Despite envisioned decentralization, the high cost of mining has led to considerable centralization of consensus in practice. In order to share the risk of spending the resources but failing to win the competition, groups of miners form mining pools. This resulted in just a few mining pools validating most transactions. At the same time, mining pools charge miners for participation, with larger mining pools charging more. Therefore, they attract fewer miners and grow more slowly. It is unlikely that the environment would end up fully centralized with just one mining pool. So while in practice achieving consensus is more centralized than it was envisioned, a certain degree of decentralization is still retained.
Once the blockchain is operating, updates to the blockchain protocol may be needed or desirable. In Bitcoin, it is envisioned that anyone can develop and suggest protocol updates. In practice, however, these changes are typically proposed by only a handful of developers and the discussions are highly centralized, with a small number of commenters provide significantly more comments than the rest.
Governing the design
Before, before the blockchain starts operating at all, the blockchain protocol needs to be designed. This governance dimension differs from the other dimensions in two ways. One is that the design is enacted before the other three dimensions. Second is that there has been little debate on whether the initial design should be decentralized or centralized — which is surprising given the enthusiasm around decentralization in blockchain. In practice, the protocol development is typically highly centralized and coordinated. In the case of Bitcoin, the initial design was proposed by Satoshi Nakamoto, an unknown entity that could be an individual or a small group of people. This secrecy itself indicates that the process of developing the 2008 white paper could not have been very decentralized.
Distinguishing between envisioned and enacted blockchain governance
The Bitcoin example shows us how real-life blockchain governance can differ significantly from how it is envisioned. For transaction submission and validation, as well as protocol updates, enacted governance appears to be considerably more centralized than envisioned governance. Even if decentralization is envisioned, it may not materialize. We can see that in practice the dimensions that are design-related (protocol development and updates) tend to be marked by particularly centralized governance, while those that are related to the actual use of blockchain (transaction validation and submission) tend to be somewhat more decentralized.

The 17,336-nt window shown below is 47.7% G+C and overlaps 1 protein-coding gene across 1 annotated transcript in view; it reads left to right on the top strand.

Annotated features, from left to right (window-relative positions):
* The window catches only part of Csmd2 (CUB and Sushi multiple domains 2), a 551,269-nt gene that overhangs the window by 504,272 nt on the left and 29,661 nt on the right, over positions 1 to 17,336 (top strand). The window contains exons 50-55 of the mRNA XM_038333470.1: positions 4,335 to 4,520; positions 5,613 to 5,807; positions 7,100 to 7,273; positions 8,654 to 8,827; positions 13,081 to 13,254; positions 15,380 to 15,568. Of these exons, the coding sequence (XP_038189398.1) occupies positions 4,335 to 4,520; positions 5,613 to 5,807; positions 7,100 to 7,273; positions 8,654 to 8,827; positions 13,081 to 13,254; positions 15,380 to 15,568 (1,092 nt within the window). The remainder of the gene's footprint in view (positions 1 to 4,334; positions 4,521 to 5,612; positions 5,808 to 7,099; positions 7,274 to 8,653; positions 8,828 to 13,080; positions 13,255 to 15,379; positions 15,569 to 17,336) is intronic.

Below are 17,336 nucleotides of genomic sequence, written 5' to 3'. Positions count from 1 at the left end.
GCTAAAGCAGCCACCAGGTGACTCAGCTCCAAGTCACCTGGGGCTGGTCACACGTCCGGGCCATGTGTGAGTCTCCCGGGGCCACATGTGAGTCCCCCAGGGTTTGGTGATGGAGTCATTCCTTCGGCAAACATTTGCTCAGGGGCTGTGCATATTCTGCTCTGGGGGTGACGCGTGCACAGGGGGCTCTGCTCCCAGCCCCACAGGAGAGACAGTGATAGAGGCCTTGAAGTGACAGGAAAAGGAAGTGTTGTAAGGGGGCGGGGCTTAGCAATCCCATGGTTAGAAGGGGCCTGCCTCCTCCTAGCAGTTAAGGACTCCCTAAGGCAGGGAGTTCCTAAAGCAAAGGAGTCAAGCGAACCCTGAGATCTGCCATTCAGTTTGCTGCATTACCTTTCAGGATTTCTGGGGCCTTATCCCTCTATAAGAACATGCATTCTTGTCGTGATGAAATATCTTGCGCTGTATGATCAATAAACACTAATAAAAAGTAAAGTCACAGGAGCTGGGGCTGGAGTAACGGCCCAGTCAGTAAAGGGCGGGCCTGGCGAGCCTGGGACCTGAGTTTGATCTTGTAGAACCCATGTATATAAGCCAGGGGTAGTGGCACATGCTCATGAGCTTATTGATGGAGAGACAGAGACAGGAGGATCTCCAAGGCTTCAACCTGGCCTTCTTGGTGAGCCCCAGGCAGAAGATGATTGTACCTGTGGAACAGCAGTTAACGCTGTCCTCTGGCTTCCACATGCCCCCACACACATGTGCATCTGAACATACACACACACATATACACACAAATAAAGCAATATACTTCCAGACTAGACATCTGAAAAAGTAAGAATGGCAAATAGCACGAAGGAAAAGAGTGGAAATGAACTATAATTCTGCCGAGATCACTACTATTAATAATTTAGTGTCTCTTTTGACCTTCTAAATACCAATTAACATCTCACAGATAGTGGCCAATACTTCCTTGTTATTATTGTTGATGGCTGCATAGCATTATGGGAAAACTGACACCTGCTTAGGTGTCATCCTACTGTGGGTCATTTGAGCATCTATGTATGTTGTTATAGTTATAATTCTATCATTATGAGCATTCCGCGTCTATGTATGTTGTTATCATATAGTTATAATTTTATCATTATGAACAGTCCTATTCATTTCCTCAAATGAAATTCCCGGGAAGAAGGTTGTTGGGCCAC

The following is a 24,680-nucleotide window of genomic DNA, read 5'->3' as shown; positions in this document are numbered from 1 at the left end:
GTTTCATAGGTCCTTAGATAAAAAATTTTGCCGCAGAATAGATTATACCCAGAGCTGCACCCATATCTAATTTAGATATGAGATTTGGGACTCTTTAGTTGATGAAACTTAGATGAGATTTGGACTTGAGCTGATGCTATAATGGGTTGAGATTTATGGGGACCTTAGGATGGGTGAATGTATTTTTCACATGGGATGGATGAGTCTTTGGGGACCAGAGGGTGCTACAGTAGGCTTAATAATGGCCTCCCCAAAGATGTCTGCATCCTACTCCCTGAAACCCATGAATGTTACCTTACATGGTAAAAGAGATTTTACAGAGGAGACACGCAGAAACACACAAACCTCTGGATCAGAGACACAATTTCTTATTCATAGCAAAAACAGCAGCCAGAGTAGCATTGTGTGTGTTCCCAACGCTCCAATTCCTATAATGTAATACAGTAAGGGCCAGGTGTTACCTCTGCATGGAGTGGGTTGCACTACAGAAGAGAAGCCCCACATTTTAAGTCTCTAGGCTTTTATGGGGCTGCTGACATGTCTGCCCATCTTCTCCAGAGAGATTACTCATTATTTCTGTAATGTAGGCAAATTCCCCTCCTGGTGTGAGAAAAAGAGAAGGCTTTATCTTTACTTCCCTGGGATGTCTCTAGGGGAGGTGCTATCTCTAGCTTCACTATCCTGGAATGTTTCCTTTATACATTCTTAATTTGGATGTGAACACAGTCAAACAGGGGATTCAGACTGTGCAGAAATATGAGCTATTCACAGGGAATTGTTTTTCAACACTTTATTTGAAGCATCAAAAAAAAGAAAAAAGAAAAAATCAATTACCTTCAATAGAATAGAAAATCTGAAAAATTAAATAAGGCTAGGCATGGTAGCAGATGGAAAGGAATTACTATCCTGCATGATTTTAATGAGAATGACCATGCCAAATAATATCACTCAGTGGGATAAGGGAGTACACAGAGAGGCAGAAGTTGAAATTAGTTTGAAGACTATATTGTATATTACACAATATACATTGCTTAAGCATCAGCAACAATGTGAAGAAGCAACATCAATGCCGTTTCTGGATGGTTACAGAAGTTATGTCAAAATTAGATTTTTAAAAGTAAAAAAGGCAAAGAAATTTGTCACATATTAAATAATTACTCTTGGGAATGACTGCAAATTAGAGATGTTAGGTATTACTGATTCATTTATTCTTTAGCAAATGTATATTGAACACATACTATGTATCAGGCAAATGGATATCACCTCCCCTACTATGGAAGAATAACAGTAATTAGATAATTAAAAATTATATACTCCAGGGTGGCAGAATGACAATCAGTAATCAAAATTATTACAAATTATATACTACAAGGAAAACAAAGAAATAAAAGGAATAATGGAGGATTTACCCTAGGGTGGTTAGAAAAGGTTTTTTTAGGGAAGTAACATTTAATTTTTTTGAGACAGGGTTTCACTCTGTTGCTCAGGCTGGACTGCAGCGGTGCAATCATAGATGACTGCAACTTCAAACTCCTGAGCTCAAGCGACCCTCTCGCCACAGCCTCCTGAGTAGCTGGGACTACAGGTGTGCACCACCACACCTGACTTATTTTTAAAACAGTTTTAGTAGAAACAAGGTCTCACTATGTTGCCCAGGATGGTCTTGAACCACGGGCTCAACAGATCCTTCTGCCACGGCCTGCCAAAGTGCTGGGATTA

Since blockchain technologies debuted, we’ve learned that despite how they were envisioned, governance is often more centralized in practice since decision-making power is often costly to acquire and exercise. Expertise, reputation, time, or money can all be required to gain decision-making power. The higher these costs are, the fewer are the people who want to participate, which contributes to centralization in practice.
Bitcoin is a permissionless blockchain. For permissioned blockchains such as IBM’s Hyperledger Fabric, which restrict who can propose protocol updates, validate transactions, and submit transactions blockchain governance is envisioned to be more centralized than for permissionless blockchains such as Bitcoin’s.
Weighing the potential for decentralization
The promise of blockchain is decentralized governance. However, managers need to carefully consider two things. First, decentralized governance is not a necessary feature of blockchain; it needs to be enacted. Second, the benefits of decentralized governance may not always be worth the associated costs. Protocol developers may be able to work more effectively on their own or in small teams. Even the decentralization of transaction validation may not always be superior, as Bitcoin’s slow and energy-intensive consensus mechanism demonstrates.